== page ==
Introduction. Hypoglycemic drugs affect the bone quality and the risk of fractures in patients with type 2 diabetes mellitus (T2DM). We aimed to investigate the effects of glucagon-like peptide-1 receptor agonists (GLP-1RAs) and insulin on bone mineral density (BMD) in T2DM. Methods. In this single-blinded study, a total of 65 patients with T2DM were randomly assigned into four groups for 52 weeks: the exenatide group (), dulaglutide group (), insulin glargine group (), and placebo (). General clinical data were collected, and BMD was measured by dual-energy X-ray absorptiometry. Results. Compared with baseline, the glycosylated hemoglobin (HbA1c) decreased significantly in the exenatide ( vs. , ), dulaglutide ( vs. , ), and insulin glargine ( vs. , ) groups after treatment. In the exenatide group, the BMD of the total hip increased. In the dulaglutide group, only the BMD of the femoral neck decreased (), but the magnitude of decrease was less than that in the placebo group; the BMD of L1-L4, femoral neck, and total hip decreased significantly () in the placebo group, while in the insulin glargine group, the BMD of L2, L4, and L1-4 increased (). Compared with the placebo group, the BMD of the femoral neck and total hip in the exenatide group and the insulin glargine group were increased significantly (); compared with the exenatide group, the BMD of L4 in the insulin glargine group was also increased (). Conclusions. Compared with the placebo, GLP-1RAs demonstrated an increase of BMD at multiple sites of the body after treatment, which may not exacerbate the consequences of bone fragility. Therefore, GLP-1RAs might be considered for patients with T2DM. This trial is registered with ClinicalTrials.gov NCT01648582.
Anisakis pegreffii Extract Induces Airway Inflammation with Airway Remodeling in a Murine Model System
Exposure of the respiratory system to the Anisakis pegreffii L3 crude extract (AE) induces airway inflammation; however, the mechanism underlying this inflammatory response remains unknown. AE contains allergens that promote allergic inflammation; exposure to AE may potentially lead to asthma. In this study, we aimed to establish a murine model to assess the effects of AE on characteristic features of chronic asthma, including airway hypersensitivity (AHR), airway inflammation, and airway remodeling. Mice were sensitized for five consecutive days each week for 4 weeks. AHR, lung inflammation, and airway remodeling were evaluated 24 h after the last exposure. Lung inflammation and airway remodeling were assessed from the bronchoalveolar lavage fluid (BALF). To confirm the immune response in the lungs, changes in gene expression in the lung tissue were assessed with reverse transcription-quantitative PCR. The levels of IgE, IgG1, and IgG2a in blood and cytokine levels in the BALF, splenocyte, and lung lymph node (LLN) culture supernatant were measured with ELISA. An increase in AHR was prominently observed in AE-exposed mice. Epithelial proliferation and infiltration of inflammatory cells were observed in the BALF and lung tissue sections. Collagen deposition was detected in lung tissues. AE exposure increased IL-4, IL-5, and IL-13 expression in the lung, as well as the levels of antibodies specific to AE. IL-4, IL-5, and IL-13 were upregulated only in LLN. These findings indicate that an increase in IL-4+ CD4+ T cells in the LLN and splenocyte resulted in increased Th2 response to AE exposure. Exposure of the respiratory system to AE resulted in an increased allergen-induced Th2 inflammatory response and AHR through accumulation of inflammatory and IL-4+ CD4+ T cells and collagen deposition. It was confirmed that A. pegreffii plays an essential role in causing asthma in mouse models and has the potential to cause similar effects in humans.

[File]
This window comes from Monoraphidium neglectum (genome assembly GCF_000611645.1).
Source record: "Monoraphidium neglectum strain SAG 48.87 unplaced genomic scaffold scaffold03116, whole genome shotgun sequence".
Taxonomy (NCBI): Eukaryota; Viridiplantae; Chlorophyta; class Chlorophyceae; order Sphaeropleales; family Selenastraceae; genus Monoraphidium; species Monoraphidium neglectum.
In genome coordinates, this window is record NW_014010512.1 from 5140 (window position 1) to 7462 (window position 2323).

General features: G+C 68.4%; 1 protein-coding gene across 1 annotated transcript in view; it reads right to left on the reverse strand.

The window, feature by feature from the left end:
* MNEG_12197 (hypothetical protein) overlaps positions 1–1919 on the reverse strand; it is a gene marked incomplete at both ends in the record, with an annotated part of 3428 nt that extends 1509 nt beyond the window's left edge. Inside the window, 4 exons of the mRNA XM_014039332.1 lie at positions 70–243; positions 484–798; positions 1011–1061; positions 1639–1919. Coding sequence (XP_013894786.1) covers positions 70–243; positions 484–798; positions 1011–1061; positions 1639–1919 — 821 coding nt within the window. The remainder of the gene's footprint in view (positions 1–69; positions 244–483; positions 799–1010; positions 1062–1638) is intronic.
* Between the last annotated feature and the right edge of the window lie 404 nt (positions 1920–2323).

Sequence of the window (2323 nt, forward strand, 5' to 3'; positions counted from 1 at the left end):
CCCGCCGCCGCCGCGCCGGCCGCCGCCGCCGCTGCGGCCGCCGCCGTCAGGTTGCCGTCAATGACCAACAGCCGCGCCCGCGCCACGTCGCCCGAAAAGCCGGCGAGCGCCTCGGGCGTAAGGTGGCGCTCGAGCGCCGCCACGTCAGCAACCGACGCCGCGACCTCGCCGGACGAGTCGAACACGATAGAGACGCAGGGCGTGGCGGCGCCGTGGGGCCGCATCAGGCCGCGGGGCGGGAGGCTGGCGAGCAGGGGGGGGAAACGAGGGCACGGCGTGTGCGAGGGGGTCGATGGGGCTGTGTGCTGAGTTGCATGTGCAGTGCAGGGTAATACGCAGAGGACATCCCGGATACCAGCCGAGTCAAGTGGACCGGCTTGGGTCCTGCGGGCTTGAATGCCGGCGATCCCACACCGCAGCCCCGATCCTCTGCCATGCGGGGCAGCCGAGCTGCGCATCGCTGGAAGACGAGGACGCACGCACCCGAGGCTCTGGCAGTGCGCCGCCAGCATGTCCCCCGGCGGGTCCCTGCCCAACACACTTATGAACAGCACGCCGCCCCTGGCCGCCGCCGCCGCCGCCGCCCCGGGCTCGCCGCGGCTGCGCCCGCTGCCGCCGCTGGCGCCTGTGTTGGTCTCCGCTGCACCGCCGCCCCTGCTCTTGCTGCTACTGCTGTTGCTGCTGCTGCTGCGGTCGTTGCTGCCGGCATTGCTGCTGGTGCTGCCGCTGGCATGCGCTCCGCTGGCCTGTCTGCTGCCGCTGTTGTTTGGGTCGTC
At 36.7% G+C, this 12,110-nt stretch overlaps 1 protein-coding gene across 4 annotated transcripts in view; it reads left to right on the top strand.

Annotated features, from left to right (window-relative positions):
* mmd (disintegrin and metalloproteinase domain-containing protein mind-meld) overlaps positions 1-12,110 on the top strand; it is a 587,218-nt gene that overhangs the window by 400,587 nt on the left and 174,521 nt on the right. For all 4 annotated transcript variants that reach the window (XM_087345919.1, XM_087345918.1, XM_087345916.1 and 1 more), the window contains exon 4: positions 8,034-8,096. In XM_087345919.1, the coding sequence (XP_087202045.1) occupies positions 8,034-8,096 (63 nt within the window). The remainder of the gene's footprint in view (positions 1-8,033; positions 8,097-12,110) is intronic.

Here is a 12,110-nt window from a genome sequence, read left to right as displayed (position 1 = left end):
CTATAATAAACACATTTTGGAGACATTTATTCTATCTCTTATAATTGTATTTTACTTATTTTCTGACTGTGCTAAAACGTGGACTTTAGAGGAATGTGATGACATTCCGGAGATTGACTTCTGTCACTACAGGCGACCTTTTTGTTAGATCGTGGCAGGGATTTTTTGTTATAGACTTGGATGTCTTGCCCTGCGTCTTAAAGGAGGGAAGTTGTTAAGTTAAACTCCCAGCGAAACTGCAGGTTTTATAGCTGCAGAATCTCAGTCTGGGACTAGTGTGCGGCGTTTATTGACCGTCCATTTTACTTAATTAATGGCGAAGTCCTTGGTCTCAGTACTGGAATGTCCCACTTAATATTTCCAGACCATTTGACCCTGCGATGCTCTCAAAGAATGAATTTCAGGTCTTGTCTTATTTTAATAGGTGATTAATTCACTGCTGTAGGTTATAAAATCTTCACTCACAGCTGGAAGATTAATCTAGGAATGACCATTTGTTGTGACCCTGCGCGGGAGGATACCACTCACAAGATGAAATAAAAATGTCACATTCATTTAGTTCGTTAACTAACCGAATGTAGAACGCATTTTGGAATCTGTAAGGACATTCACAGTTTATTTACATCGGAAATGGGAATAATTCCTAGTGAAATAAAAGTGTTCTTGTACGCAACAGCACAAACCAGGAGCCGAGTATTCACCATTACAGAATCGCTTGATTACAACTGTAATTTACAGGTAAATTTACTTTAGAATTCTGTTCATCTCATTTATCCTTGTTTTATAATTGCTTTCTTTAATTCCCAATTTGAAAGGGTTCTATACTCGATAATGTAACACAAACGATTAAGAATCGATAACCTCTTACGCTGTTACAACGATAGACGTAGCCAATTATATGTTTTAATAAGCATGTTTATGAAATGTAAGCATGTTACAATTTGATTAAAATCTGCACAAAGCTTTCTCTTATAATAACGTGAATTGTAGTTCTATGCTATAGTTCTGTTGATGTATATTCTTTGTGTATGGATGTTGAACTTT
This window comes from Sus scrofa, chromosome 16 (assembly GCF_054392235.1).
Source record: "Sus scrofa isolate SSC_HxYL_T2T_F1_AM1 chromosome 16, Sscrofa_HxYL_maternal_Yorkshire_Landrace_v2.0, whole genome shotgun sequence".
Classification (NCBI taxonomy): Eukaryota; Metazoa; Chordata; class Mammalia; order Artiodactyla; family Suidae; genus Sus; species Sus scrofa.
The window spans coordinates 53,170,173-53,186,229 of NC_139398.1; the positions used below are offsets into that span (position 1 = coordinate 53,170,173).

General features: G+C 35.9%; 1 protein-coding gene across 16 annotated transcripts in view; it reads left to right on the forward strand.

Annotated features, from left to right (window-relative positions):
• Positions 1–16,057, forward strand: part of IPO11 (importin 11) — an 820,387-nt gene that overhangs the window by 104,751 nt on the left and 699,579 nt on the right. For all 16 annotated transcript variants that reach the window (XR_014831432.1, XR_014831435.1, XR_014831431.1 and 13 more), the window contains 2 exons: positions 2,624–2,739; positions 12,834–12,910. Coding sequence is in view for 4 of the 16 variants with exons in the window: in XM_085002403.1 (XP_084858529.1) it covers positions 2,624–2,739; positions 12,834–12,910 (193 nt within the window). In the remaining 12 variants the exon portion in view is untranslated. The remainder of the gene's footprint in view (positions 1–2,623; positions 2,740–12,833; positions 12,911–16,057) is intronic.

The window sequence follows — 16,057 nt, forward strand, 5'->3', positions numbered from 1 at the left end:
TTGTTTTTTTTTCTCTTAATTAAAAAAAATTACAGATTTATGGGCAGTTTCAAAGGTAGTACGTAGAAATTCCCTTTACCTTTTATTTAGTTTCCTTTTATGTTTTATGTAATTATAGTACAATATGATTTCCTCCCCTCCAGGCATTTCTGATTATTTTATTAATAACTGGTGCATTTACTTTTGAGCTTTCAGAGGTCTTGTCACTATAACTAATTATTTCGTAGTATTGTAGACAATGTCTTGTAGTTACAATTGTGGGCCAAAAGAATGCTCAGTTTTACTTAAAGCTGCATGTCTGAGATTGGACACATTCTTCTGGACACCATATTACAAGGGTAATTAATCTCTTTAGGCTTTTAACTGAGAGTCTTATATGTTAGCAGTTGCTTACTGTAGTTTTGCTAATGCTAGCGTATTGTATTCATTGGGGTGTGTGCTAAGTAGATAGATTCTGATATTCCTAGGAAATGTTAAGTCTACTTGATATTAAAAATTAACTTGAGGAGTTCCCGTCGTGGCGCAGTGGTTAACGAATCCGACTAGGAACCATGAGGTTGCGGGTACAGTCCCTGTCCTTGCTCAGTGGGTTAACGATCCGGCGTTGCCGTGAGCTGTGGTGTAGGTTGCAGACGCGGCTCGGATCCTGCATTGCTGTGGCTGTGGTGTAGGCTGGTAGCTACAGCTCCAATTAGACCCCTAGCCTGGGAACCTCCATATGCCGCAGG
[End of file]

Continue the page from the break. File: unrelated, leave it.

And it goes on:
The Effect of Pulmonary Rehabilitation on Respiratory Functions, and the Quality of Life, following Coronary Artery Bypass Grafting: A Randomised Controlled Study